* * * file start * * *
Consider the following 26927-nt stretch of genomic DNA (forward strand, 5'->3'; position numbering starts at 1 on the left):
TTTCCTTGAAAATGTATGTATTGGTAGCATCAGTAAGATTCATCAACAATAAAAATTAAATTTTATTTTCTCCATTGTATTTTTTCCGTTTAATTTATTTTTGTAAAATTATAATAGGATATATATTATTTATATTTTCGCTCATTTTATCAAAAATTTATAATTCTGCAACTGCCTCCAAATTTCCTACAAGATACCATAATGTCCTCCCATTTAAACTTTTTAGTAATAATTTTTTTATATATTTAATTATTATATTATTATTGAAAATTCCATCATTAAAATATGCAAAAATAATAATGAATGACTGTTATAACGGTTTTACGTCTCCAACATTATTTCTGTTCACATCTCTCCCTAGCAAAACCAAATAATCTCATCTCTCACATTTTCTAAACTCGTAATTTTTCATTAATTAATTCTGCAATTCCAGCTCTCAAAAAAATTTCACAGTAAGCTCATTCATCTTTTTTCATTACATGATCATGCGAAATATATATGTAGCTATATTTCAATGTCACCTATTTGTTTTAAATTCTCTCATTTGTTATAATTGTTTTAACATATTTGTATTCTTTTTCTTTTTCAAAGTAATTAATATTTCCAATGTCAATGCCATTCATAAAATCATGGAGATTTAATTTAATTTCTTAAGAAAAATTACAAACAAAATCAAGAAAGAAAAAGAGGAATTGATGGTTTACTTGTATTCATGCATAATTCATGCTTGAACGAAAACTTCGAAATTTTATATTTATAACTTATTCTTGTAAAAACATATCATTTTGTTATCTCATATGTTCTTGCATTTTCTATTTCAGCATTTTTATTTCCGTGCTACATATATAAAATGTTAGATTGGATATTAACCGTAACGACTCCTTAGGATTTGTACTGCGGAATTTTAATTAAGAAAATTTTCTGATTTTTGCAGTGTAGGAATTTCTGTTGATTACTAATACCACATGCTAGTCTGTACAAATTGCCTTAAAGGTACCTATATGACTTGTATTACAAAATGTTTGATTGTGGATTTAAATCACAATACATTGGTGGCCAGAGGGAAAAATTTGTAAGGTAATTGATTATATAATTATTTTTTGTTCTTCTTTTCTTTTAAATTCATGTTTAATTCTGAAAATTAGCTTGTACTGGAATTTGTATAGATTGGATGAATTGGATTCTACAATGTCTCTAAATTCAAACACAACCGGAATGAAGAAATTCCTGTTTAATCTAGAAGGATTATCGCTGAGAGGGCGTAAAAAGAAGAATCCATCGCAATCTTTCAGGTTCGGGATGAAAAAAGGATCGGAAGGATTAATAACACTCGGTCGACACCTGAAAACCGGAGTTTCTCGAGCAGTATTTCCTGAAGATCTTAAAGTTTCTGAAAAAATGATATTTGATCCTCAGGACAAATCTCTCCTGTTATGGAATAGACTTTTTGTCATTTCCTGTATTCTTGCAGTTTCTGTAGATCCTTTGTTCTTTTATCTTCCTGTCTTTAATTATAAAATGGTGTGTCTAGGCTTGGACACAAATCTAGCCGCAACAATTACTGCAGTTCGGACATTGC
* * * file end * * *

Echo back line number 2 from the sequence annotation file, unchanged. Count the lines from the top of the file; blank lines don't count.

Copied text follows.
TTTCCTTGAAAATGTATGTATTGGTAGCATCAGTAAGATTCATCAACAATAAAAATTAAATTTTATTTTCTCCATTGTATTTTTTCCGTTTAATTTATTTTTGTAAAATTATAATAGGATATATATTATTTATATTTTCGCTCATTTTATCAAAAATTTATAATTCTGCAACTGCCTCCAAATTTCCTACAAGATACCATAATGTCCTCCCATTTAAACTTTTTAGTAATAATTTTTTTATATATTTAATTATTATATTATTATTGAAAATTCCATCATTAAAATATGCAAAAATAATAATGAATGACTGTTATAACGGTTTTACGTCTCCAACATTATTTCTGTTCACATCTCTCCCTAGCAAAACCAAATAATCTCATCTCTCACATTTTCTAAACTCGTAATTTTTCATTAATTAATTCTGCAATTCCAGCTCTCAAAAAAATTTCACAGTAAGCTCATTCATCTTTTTTCATTACATGATCATGCGAAATATATATGTAGCTATATTTCAATGTCACCTATTTGTTTTAAATTCTCTCATTTGTTATAATTGTTTTAACATATTTGTATTCTTTTTCTTTTTCAAAGTAATTAATATTTCCAATGTCAATGCCATTCATAAAATCATGGAGATTTAATTTAATTTCTTAAGAAAAATTACAAACAAAATCAAGAAAGAAAAAGAGGAATTGATGGTTTACTTGTATTCATGCATAATTCATGCTTGAACGAAAACTTCGAAATTTTATATTTATAACTTATTCTTGTAAAAACATATCATTTTGTTATCTCATATGTTCTTGCATTTTCTATTTCAGCATTTTTATTTCCGTGCTACATATATAAAATGTTAGATTGGATATTAACCGTAACGACTCCTTAGGATTTGTACTGCGGAATTTTAATTAAGAAAATTTTCTGATTTTTGCAGTGTAGGAATTTCTGTTGATTACTAATACCACATGCTAGTCTGTACAAATTGCCTTAAAGGTACCTATATGACTTGTATTACAAAATGTTTGATTGTGGATTTAAATCACAATACATTGGTGGCCAGAGGGAAAAATTTGTAAGGTAATTGATTATATAATTATTTTTTGTTCTTCTTTTCTTTTAAATTCATGTTTAATTCTGAAAATTAGCTTGTACTGGAATTTGTATAGATTGGATGAATTGGATTCTACAATGTCTCTAAATTCAAACACAACCGGAATGAAGAAATTCCTGTTTAATCTAGAAGGATTATCGCTGAGAGGGCGTAAAAAGAAGAATCCATCGCAATCTTTCAGGTTCGGGATGAAAAAAGGATCGGAAGGATTAATAACACTCGGTCGACACCTGAAAACCGGAGTTTCTCGAGCAGTATTTCCTGAAGATCTTAAAGTTTCTGAAAAAATGATATTTGATCCTCAGGACAAATCTCTCCTGTTATGGAATAGACTTTTTGTCATTTCCTGTATTCTTGCAGTTTCTGTAGATCCTTTGTTCTTTTATCTTCCTGTCTTTAATTATAAAATGGTGTGTCTAGGCTTGGACACAAATCTAGCCGCAACAATTACTGCAGTTCGGACATTGC